Electrical planning- kitchen- # of circuits

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We can agree to disagree. I don't think that future ignorance of electrical workers is a sufficient reason to rule out multiwire branch circuits (Edison circuits). There is a non-trivial benefit to using them, in terms of the resources saved, copper. Plus whenever both legs are drawing simultaneously, the voltage drop in the circuit is less than it would be with two separate circuits.
Yours, Wayne
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On Tue, 05 Feb 2008 17:12:10 GMT, Wayne Whitney

OK, we can agree on that... I really liked your last point, interesting thought! <g>
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You don't read so good, do you? No one mentioned removing half of a breaker.
S. Barker wrote:

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I read fine and if you had read replies, you'd see i made a reply saying i see what he meant.
s

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On Sun, 3 Feb 2008 19:56:20 -0600, "S. Barker"

Actually not that long ago. (sorry, but yes, I've seen them fail)...
My biggest problem is with the person who comes along 'next' and does something *really* stupid, mainly because he doesn't realize that it is an Edison wired circuit. I see people doing things with limited knowledge, and the odds that it will come back and 'bite' them are really bad!
When working with electrical systems, things need to be as foolproof as possible, there are just too many fools running around in today's world.

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Unless codes have changed since I wired our house in 2004, "multiwire" (edison circuits) were allowed by code (210.4A) and were quite common for kitchen circuits.
Having said that, I did install separate breakers and run individual lines to my two kitchen circuits. I just liked the idea of keeping circuits separated.
I generally reserve the use of 3 conductor cables to appliances that need 240V, or in situations where I want both an always on hot (the black wire), and a switched hot (the red wire). For example, I used 12/3 in our living room to run to all the outlets, with the red wire controlled by a light switch. With a simple wire change at the outlet, I can configure it to be always on, or switched by the light switch. Works great for moving the Christmas tree around.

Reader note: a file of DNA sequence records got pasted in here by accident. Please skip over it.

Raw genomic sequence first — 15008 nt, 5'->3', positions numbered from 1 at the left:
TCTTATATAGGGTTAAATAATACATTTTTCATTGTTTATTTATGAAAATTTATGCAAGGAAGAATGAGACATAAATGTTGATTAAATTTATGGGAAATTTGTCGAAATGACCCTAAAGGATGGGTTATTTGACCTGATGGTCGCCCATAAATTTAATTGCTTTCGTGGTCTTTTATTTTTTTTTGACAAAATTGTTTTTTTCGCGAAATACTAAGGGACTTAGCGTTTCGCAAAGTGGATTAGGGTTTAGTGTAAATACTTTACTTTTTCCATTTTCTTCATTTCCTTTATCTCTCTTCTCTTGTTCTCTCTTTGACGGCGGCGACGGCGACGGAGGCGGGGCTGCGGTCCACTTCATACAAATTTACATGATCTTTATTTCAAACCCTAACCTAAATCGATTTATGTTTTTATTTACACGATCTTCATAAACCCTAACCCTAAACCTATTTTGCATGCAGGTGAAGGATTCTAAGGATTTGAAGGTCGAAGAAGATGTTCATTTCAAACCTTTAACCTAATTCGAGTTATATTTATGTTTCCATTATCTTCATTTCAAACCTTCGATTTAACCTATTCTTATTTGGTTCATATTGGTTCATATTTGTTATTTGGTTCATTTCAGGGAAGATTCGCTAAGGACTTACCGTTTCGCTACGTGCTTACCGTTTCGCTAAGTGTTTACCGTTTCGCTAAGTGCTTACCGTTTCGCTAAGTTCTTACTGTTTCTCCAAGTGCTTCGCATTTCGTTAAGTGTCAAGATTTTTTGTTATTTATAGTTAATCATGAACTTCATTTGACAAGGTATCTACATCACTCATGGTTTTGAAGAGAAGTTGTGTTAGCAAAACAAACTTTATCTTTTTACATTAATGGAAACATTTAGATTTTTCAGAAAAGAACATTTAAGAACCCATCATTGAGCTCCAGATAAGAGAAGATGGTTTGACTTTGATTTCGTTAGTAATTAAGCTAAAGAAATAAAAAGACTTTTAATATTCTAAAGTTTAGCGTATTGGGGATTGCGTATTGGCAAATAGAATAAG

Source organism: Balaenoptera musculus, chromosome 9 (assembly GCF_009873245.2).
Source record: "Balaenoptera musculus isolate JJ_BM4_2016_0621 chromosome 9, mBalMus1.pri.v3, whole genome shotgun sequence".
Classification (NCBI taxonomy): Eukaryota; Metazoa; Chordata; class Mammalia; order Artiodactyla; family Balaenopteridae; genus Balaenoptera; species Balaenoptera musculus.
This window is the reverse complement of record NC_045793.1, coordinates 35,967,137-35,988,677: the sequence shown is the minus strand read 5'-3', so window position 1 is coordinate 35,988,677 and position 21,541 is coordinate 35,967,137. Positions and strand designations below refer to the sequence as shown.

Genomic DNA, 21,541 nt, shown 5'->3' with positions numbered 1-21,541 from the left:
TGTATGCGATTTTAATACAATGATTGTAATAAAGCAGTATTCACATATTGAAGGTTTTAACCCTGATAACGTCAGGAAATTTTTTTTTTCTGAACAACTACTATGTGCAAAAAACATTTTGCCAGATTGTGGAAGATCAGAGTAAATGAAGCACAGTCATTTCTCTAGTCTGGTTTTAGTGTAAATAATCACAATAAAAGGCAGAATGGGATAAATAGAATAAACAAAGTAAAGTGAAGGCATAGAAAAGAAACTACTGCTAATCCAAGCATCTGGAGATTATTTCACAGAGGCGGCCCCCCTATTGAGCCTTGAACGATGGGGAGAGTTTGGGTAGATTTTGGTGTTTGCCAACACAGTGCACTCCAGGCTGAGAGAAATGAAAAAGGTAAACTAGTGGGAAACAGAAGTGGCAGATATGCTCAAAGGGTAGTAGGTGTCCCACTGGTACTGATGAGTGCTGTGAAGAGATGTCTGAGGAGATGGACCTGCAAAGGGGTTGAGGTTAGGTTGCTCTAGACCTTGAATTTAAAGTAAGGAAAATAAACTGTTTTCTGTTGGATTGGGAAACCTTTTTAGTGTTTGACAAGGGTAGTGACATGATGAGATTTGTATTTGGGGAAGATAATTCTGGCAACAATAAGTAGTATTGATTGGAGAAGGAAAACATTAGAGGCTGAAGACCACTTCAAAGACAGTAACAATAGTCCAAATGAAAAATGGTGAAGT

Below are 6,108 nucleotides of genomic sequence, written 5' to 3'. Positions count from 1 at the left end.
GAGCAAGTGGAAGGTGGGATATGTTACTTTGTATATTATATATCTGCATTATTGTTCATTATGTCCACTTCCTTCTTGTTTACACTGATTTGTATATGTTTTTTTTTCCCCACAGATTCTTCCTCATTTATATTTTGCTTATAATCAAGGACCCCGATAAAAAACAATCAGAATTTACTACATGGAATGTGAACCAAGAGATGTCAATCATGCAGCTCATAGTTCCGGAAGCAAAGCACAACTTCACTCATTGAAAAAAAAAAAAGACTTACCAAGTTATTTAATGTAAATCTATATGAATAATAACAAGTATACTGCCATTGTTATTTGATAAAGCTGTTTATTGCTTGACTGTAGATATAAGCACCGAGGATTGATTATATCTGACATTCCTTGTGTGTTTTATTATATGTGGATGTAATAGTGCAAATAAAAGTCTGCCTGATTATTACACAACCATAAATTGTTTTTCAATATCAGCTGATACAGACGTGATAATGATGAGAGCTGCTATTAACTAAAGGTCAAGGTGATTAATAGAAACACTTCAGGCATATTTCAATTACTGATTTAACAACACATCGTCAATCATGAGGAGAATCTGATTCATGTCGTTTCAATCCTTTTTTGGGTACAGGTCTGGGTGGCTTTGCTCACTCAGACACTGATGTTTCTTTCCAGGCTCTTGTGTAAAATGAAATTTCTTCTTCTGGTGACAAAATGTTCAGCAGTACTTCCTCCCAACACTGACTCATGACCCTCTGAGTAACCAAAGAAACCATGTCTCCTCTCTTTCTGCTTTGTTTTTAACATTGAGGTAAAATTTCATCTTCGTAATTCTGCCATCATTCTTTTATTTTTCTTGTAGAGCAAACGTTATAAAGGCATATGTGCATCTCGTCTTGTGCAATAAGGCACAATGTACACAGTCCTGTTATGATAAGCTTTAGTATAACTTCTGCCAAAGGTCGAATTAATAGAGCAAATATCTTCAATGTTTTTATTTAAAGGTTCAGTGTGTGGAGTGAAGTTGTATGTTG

I also used 12/3 for some of the kitchen lights. It was a long cable run from the switches on the end of the counter, down under the floor, up a 14' tall wall, and back down along the ceiling. I used the black wire for the light over the sink, and the red wire for the overhead ceiling lights. Both on the same circuit, of course. It saved over 50' of extra cable.
Anthony
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wrote:

As long as there is only one breaker, then that is great! I like you using the two wires to allow individual configuration of outlets from switched to unswitched... Again, on the same breaker that's a good trick.
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wrote:

OK, sounds good.

OK, but best have two circuits.

No, don't share, make this its own circuit.

No, once circuit for each. Both are high draw applicances and will not work well together on one circuit.

I'm conservative, others will say I'm nuts, but... Seperate circuits for dishwasher, disposal, two for outlets, one for dedicated hood/microwave, one for lighting and misc, one for fridge, one for stove. If the stove does not have a built-in outlet, then that 'stove' outlet should be on one of your two outlet circuits.
Make 100% sure the main box can handle the load, that the wireing from the meter to the box is sufficient as well. You have to assume that at some point you will have the stove, microwave, dishwasher, and disposal all on at one time, and then there's the coffee pot, and the toster oven to consider. That's a big power draw there, so everything downstream needs to be able to handle it.